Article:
Telemedicine in Psychiatry – It Is Here to Stay

Before the pandemic, Amy Hu, MD, a psychiatrist with Banner Health and a UArizona College of Medicine Clinical Assistant Professor of Psychiatry, had not utilized telemedicine to see her patients. She says she viewed it as more of a niche application for other healthcare providers.

“I did have some misconceptions about what telehealth was like. I thought that patients may not feel as engaged or connected, or that it might feel a little unnatural compared to meeting in-person.”

However, with the COVID-19 shutdowns in March 2020, the shift to telemedicine was swift. “Our clinic went from seeing all patients in-person to exclusively telehealth almost overnight. Everyone had to adapt pretty quickly.”

As the pandemic wore on, and the rates of substance abuse and mental illnesses increased, telemedicine was imperative to therapy. Even as Banner’s Behavioral Health Clinics are seeing people in person again, there are populations that are very much committed to their telehealth appointments.

Dr. Hu says the feedback she’s received is that “most people find telehealth much more accessible and convenient. It’s been particularly beneficial for some of my Cancer Center patients by slightly easing the burden of time and commuting – given how many oncology, infusion, imaging or lab appointments they have. Some of them appreciate televisits because even physically coming into the building can be a negative experience, they’ll get anxious or nauseous, because their brains have come to associate the building with chemo or receiving bad news.

“As a generalization, I’ve noticed that my younger patients seem to overwhelmingly prefer telehealth, although not all of them. It comes down to the preference of the individual as to whether they need to have that in-person presence. If that is the case, age, time limitations or distance from the clinic don’t necessarily matter.”

Telemedicine has also helped psychiatrists learn more about their patients in powerful, highly beneficial ways.

“It’s been a gift to get a glimpse into peoples’ lives and to get to know them better,” Dr. Hu says. “I’ve met pets and family members, and had many interesting conversations with patients about their art or plant collections. My most memorable experience is seeing a portrait of one of my patients on their wall during our appointment. There turned out to be a fascinating story about the portrait, why it was painted and the artist who painted it, which it made me see this patient in a completely different way. This was an individual who had been struggling with significant medical and functional limitations for some time, and felt pretty demoralized. The portrait ended up becoming a reminder for both of us that there was this entire part of their identity that was separate from their illnesses.”

Another benefit of telemedicine in psychiatry is its ability to help bridge health care disparity gaps by removing potential barriers to care.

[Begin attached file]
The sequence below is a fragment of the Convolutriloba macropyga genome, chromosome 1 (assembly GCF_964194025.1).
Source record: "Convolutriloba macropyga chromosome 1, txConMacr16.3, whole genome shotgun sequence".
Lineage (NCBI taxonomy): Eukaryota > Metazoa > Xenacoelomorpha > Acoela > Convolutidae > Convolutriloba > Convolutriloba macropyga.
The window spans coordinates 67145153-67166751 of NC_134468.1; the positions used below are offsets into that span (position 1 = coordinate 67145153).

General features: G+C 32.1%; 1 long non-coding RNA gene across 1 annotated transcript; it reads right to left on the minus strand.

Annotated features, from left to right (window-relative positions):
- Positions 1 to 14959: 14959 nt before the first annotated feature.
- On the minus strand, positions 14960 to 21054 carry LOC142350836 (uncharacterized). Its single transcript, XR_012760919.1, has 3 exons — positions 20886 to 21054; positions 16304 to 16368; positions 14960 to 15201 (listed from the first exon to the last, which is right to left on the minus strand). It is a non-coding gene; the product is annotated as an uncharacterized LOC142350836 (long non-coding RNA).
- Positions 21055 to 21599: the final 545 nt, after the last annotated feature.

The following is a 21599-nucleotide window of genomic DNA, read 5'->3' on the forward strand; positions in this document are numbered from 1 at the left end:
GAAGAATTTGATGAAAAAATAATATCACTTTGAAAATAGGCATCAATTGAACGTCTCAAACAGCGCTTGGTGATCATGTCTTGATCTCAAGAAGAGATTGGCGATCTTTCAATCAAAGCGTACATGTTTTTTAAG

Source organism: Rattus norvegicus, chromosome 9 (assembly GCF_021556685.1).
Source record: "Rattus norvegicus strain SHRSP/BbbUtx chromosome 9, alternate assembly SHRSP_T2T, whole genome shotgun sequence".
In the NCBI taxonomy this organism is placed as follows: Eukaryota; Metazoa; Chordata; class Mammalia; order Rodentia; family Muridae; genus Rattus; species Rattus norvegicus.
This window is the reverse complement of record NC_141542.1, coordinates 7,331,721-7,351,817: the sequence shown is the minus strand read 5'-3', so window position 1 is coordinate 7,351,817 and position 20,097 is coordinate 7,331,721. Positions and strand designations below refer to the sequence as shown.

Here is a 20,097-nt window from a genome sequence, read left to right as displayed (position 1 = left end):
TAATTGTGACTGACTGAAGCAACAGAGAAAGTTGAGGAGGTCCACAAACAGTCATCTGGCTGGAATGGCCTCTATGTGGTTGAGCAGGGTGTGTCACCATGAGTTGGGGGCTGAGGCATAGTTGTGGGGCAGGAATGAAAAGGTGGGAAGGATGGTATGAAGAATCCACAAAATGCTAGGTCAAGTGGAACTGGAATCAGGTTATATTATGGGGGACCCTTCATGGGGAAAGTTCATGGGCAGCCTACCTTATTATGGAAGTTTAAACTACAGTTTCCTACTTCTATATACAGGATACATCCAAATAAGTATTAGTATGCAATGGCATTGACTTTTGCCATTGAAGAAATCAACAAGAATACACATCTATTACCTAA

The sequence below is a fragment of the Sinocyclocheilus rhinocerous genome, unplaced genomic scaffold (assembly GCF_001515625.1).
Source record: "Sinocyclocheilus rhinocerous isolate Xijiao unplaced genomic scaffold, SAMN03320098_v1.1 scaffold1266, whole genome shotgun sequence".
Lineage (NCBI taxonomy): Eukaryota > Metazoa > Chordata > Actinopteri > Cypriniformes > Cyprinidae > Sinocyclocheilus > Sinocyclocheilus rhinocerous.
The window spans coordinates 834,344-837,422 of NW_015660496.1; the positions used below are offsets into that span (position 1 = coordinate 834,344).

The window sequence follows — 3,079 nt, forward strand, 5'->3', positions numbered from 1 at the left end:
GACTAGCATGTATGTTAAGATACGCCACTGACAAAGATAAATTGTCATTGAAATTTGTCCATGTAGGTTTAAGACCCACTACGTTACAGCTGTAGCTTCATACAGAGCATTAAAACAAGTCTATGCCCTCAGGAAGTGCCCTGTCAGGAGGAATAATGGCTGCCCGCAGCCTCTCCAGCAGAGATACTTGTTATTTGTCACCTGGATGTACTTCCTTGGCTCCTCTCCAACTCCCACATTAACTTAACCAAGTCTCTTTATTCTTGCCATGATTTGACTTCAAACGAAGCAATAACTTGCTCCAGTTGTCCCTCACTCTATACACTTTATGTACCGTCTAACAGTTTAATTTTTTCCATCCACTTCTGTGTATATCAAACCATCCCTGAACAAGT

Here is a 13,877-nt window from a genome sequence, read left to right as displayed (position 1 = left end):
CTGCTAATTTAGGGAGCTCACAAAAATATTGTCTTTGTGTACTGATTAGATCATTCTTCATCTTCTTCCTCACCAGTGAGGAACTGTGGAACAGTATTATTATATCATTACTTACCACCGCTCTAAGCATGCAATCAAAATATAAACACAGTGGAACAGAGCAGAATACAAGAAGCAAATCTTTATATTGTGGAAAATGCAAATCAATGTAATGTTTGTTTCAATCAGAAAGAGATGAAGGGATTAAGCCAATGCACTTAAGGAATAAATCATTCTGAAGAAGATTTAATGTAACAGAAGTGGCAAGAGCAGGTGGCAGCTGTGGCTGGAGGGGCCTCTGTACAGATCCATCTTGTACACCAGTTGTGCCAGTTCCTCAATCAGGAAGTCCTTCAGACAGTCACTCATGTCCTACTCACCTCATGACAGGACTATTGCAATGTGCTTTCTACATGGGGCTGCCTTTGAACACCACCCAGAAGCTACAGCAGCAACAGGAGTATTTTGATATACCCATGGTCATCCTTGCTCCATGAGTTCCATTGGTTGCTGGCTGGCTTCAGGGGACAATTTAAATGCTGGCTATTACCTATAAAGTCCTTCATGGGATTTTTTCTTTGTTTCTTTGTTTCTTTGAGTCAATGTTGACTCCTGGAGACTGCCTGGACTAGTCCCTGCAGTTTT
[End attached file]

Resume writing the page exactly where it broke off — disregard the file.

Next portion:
“It’s not always easy to make it to appointments in the first place, especially if relying on public transportation. Or patients may own a car but have medical reasons that limit their ability to drive,” shares Dr. Hu. “They may have caregiving responsibilities that make it difficult for them to leave the house. And not all jobs offer the flexibility to attend doctors’ appointments. I’ve been able to meet with people virtually during their 30-minute work break, whereas an in-person appointment could require taking 90 minutes off work – once you factor in a long bus commute – which may not be possible.”

Conversely, some of the drawbacks to telemedicine include the inability to take vitals, see a patient’s entire body and be able to assess involuntary abnormal movements, gait, among other issues.

“The flipside of telehealth being so accessible and convenient is that people may take a more casual approach to appointments. For example, not writing down or remembering the appointment time because they assume they’ll pick up the phone when I call. Sometimes this backfires. I’ve had to let people know I can’t do their appointment while they’re driving or at the grocery store due to safety or privacy concerns.

“Patients can get the most out of their televisits by consciously setting aside the time and space to focus on one’s treatment and designating a specific space in their house for their virtual therapy sessions.”

What is the role of telemedicine in the future of psychiatry?

“It’s definitely here to stay,” Dr. Hu states. “I think the benefits do outweigh the drawbacks, and it being the only default option earlier in the pandemic has helped address a lot of the misconceptions that both patients and providers may have had about telehealth.”

About the Author

Jamie Manser's picture

Jamie Manser holds a B.A. from the University of Arizona in Journalism, with a minor in Ecology & Evolutionary Biology. Her eclectic career background includes working for the Tucson Weekly, the Downtown Tucson Partnership, KXCI 91.3FM, Zocalo Magazine, 2nd Saturdays Downtown, Daniel J. Rylander P.C., UArizona’s Confluencenter for Creative Inquiry, and Watershed Management Group. Within those organizations and businesses, she was a writer, editor, photographer, promotions manager, talent booker, publicist, social media manager, staff supervisor, website manager, fundraiser, and advocate; skills she combines in her position with the Psychiatry Department.

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